‘Indexed in DOAJ’ versus ‘the DOAJ Seal’

I need to clarify what being indexed in DOAJ means and how the Seal is related to that, and how the reapplication process works.

There is a common misunderstanding that only journals that get the Seal are “indexed in DOAJ”, that only Seal journals are quality, peer reviewed open access journals. This is incorrect. ALL journals in DOAJ have been approved as quality, peer reviewed open access journals. The whole DOAJ list is the approved, community-curated list of reputable journals!

  1. What ‘Indexed in DOAJ’ means
    Being indexed in DOAJ means that a journal has passed up to 4 stages of independent and objective, manual review. It means that the journal has been investigated by our Editorial team who have researched whether or not the journal/publisher does what they claim to do on the journal site and in their (re)application to us. During the investigation, the DOAJ editors go through the pages on a journal’s site to make sure that all the information presented to a user is easy to find, clearly and accurately presented and easy to understand. The editorial board is investigated, and sometimes members of the board are contacted and their institutional connections verified, their work on the board is confirmed and which other boards that member sits on. Being indexed in DOAJ means that the journal adheres to high levels of quality of its publishing services and services to authors and users, including: peer review, licensing terms, a strong open access statement, a fully functional editorial board and more. Being indexed in DOAJ means that the journal is a good open access journal, a trusted open access journal.
  2. The reapplication process
    DOAJ upgraded its requirements for journals to get into DOAJ. The upgrade, which covered all new applications, was made live in March 2014. This meant that there were about 9000 journals already in DOAJ—accepted into DOAJ between 2003 and 2013—that had been accepted under less stringent requirements. We require that every one of them upgrades their information with us. To make it easier for users to see which journals have been accepted under the new criteria we added a green tick next to them. Journals without a tick next to them still have to be reviewed against the new criteria. Note however that even journals that have no tick against them have been manually reviewed and accepted into DOAJ as being reputable.If a journal is in DOAJ, it is on the list of approved and reputable journals.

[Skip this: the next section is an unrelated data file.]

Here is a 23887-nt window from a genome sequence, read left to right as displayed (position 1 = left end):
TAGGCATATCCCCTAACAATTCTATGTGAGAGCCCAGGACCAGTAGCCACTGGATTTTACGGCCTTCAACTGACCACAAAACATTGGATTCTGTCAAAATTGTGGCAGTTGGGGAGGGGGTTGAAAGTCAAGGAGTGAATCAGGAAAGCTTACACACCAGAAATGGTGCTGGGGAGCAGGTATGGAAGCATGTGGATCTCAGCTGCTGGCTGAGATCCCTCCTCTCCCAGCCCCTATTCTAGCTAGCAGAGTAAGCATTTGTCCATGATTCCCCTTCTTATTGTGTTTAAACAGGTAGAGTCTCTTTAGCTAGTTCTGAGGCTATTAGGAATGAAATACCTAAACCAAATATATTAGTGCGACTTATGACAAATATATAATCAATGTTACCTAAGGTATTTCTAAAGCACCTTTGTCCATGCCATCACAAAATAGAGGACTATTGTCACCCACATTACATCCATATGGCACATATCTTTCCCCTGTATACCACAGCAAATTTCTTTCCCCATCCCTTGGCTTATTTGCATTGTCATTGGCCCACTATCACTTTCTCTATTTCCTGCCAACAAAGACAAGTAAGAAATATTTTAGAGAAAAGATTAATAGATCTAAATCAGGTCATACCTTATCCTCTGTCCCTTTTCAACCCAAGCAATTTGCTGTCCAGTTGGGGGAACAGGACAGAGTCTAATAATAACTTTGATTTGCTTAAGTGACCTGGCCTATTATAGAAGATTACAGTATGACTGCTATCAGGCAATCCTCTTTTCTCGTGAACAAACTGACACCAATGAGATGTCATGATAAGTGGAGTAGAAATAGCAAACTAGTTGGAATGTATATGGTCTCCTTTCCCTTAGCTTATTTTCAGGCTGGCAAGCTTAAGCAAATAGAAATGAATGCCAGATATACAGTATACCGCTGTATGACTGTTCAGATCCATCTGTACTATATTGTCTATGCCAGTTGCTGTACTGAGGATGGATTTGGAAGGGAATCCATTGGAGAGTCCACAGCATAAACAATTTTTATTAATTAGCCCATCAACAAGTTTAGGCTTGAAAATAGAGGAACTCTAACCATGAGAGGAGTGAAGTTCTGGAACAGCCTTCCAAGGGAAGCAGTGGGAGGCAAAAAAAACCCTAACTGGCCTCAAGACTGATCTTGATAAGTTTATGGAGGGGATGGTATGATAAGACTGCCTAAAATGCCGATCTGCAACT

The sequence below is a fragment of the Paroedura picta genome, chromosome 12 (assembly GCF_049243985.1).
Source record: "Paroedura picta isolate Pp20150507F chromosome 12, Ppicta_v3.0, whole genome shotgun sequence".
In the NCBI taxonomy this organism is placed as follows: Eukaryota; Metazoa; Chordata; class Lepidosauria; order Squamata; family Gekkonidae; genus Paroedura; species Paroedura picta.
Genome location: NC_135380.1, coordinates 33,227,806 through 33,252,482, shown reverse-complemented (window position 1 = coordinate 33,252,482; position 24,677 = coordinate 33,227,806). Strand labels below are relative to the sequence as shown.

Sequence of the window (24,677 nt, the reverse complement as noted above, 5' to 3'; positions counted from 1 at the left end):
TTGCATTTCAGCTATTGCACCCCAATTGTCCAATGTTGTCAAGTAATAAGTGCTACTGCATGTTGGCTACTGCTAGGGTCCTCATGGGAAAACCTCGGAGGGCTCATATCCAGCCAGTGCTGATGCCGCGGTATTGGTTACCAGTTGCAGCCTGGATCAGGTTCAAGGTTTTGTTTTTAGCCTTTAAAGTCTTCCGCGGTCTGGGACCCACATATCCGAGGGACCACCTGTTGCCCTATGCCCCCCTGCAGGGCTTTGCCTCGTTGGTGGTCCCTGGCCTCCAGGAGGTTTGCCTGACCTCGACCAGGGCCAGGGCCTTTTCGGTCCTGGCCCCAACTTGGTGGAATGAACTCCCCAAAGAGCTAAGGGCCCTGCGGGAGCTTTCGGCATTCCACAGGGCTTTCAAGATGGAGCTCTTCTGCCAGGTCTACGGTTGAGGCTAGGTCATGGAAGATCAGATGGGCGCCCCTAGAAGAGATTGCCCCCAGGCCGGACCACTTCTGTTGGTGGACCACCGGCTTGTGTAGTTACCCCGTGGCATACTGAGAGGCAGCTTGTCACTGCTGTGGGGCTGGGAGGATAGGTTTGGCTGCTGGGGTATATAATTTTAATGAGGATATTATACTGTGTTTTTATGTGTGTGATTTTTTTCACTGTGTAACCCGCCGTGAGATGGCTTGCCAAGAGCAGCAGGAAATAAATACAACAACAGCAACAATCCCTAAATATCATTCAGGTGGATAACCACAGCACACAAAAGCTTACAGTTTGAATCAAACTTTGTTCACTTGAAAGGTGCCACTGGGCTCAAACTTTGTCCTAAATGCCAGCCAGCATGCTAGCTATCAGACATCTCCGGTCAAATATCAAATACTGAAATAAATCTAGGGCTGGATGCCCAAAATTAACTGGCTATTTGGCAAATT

3. The DOAJ Seal
    The DOAJ Seal, think of it like this: journals that have the Seal are journals that adhere to outstanding best practice; journals that don’t have the Seal are good, trusted journals adhering to best practice. The Seal has been allocated to a handful of journals accepted into DOAJ since 2014. Journals that are awarded the Seal have answered ‘Yes’ to 7 questions that DOAJ has chosen specifically as indicators of an extra high and clear commitment to open access best practices, of extra high levels of commitment to publishing technologies, and the most ‘open’ form of open access. Importantly, the journals that DO NOT have the Seal still adhere to high levels of quality required for indexing in the DOAJ, especially those journals that have a green tick. No Seal DOES NOT mean low quality, non peer reviewed, questionable, ‘dodgy’, ‘scammy’.

I hope that this helps. DOAJ spends all of its time improving information on reliability, trustworthiness and accuracy. DOAJ also spends a lot of time ensuring that questionable journals do NOT get into the directory. DOAJ is already doing that work for you so that you can be exactly sure what levels of service you can expect when you choose a journal to submit to, to recommend to faculty, to read research in.

As ever, if you have any questions, leave a comment or get in touch!

Think. Check. Submit. Helping researchers to make informed publication choices.

Think Check Submit Logo
A new cross-industry campaign launches today – Think. Check. Submit. The campaign will provide information for researchers, through an online hub at www.thinkchecksubmit.org, about the criteria they should look for when selecting where to publish their research.

The volume of research output continues to grow, and recent years have seen an increase in new publishing services and outlets. In March of this year, the CrossRef database alone included over 71 million DOIs, of which 55 million refer to journal articles from a total of over 36,000 journals. (And that is just the tip of the iceberg: thousands of journals in DOAJ use no DOI system at all.) At the same time, we read of stories of malpractice, or questionable publishing, but little in the way of guidance exists when it comes to choosing a journal to publish in.

Think. Check. Submit. is a new campaign coordinated by representatives of organisations from across the industry: ALPSP, Directory of Open Access Journals (DOAJ), INASP, the International Association of Scientific, Technical and Medical Publishers (STM), ISSN, LIBER, OASPA, UKSG and individual publishers. The campaign will help researchers understand their options, and key criteria they can check before making an informed decision about where to submit. Lars Bjørnshauge, DOAJ’s Managing Director, said “I am very proud that DOAJ is one of the founding organisations behind this broad campaign! It ties together nicely everything that DOAJ has been doing, particularly in recent years as we have increased our efforts helping authors and publishers alike commit to a better standard of publishing practice.”

It is envisaged that researchers will benefit from more information on what to consider when choosing where to publish, but the campaign will be directed particularly towards early-career academics and is aimed to be accessible to those whose first language is not English, or who may not be aware of, or have access to, the full breadth of scholarly literature.

Two articles in BMC Medicine point to the negative impact that some journals can have. One gives an individual academic’s point of view of the volume of unsolicited email invitations to publish, many of which are “unclear as to whether the manuscripts published by these journals add value to either the journals or the submitting authors.”[1]  The other investigates the scale and distribution of deceptive open access publishing both geographically and across scientific fields.[2]